Thu Dec 5 16:58:27 CET 2002
Ulf Wiger writes:
> >This question is trickier. As far as I know, Happi has not
> >addressed this issue directly. There are two issues that
> >need to be handled. First, the exceptions must somehow be
> >caught, as they cannot be allowed to affect the client
> >process. Second, the exception must be reproduced on the
> >server, either immediately or when the server is scheduled.
> If the exception is reproduced later, it must still be so
> that the server actually acts on that very message (and
> perhaps this isn't appropriate if other messages have come
> in to the server during the scheduling delay, since a
> selective receive might have resulted in a different
> prioritization of messages then -- unlikely, but...)
> >Since we want optimized code to behave 'as if' the
> >optimization hadn't happened, we want the server code to
> >throw the exception it would have thrown originally. If the
> >inlined code does not contain any side-effects, the
> >solution is simple: pretend that the optimization never
> >happened and that the inlined code was never executed. Just
> >leave the server in its current state, insert the message
> >in the mailbox and let the client continue its execution.
> >When the server is scheduled, it will (eventually) throw
> >the exception.
> The most appropriate would perhaps be to schedule the server
> immediately (see above). Doing it this way would also ensure
> that the stack chain on the server reflects the situation
I don't think that's necessary. Consider the scenario: The client wants
to send a message to the server. Due to profiling and optimization the
client instead starts running inlined code from the server. Now, the
server code throws an exception. Since exceptions should be rare, we
do not want to invest much effort into handling this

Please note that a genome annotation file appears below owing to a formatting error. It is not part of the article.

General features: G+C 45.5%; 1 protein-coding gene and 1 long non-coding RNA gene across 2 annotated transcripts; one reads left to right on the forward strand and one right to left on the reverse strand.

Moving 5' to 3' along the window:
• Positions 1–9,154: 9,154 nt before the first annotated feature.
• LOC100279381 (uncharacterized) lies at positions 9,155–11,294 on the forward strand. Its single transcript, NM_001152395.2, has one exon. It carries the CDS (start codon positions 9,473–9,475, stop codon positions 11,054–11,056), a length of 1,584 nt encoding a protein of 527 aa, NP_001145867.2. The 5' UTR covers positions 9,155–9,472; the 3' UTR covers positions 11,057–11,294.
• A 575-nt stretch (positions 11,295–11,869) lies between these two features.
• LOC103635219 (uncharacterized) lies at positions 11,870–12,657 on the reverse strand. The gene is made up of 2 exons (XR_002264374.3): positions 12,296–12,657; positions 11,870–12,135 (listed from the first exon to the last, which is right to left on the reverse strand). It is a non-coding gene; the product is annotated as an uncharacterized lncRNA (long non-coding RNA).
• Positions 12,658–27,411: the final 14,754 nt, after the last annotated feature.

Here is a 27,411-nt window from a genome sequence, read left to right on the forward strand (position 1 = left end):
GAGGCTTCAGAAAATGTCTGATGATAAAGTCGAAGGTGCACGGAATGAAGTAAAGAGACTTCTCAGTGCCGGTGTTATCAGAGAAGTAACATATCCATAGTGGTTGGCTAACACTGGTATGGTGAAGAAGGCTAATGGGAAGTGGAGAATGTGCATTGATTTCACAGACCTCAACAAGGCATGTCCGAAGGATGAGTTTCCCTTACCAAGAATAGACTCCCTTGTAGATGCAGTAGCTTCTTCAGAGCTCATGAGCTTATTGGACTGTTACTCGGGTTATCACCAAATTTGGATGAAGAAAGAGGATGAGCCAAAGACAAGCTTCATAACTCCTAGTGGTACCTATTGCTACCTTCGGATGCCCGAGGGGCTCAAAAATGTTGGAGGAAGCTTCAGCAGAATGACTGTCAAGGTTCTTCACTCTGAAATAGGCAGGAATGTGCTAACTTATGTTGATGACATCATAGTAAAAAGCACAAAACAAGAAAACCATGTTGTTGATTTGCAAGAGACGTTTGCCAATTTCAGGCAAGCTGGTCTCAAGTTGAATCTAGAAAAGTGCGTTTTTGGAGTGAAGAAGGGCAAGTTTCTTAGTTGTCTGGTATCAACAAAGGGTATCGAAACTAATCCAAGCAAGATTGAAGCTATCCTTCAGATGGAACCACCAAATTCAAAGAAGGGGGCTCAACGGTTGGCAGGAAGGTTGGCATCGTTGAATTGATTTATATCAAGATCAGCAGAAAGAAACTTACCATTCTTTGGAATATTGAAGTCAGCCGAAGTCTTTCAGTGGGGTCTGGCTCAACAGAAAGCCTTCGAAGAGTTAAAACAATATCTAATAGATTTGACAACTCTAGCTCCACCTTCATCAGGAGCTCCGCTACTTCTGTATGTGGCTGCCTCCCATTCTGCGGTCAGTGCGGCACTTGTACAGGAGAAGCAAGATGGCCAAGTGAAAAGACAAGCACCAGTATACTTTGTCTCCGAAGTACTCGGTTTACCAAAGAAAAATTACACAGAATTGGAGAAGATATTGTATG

situation. Instead, the client discards any intermediate results it
may have computed while running server code, inserts the message into
the server's mailbox, and continues running its own code. As far as I
can see the situation is indistinguishable from what we would have in
a) The client is running some code following the send.
b) The server is suspended on a receive.
c) The server's mailbox contains a message from the client.
d) Since scheduling is under software control, none of the other
processes have been scheduled during the interval.
As far as I can see, this guarantees that the state is 'as if' the
optimization had never happened.
It could happen that some other process later sneaks in a message that
prevents the server from seeing the client's message (due to matching
receive), causing history to enter an entirely different path... But
note that the two behaviors (the server seeing a message that causes
an exception, or another message being read first) are possible in an
unoptimized Erlang implementation, depending on scheduling strategy,
so the optimization hasn't really changed anything.
> >If the in-lined code contains side-effects things get
> >slightly more complicated. The simplest solution is to
> >avoid this problem by only inlining code that does not have
> >side-effects (this is probably a very reasonable
> Yes, it seems reasonable.
Yes, it's probably a good idea to restrict the optimization to
side-effect free code. I'm sure it's possible to handle the general
case, but it may not be worth the trouble.
> >If we inline code with side effects, and code following a
> >side-effect throws an exception, one way of reproducing the
> >exception is to put the server in a state corresponding to
> >a point in the program after the side-effect and before the
> >instruction causing the exception.
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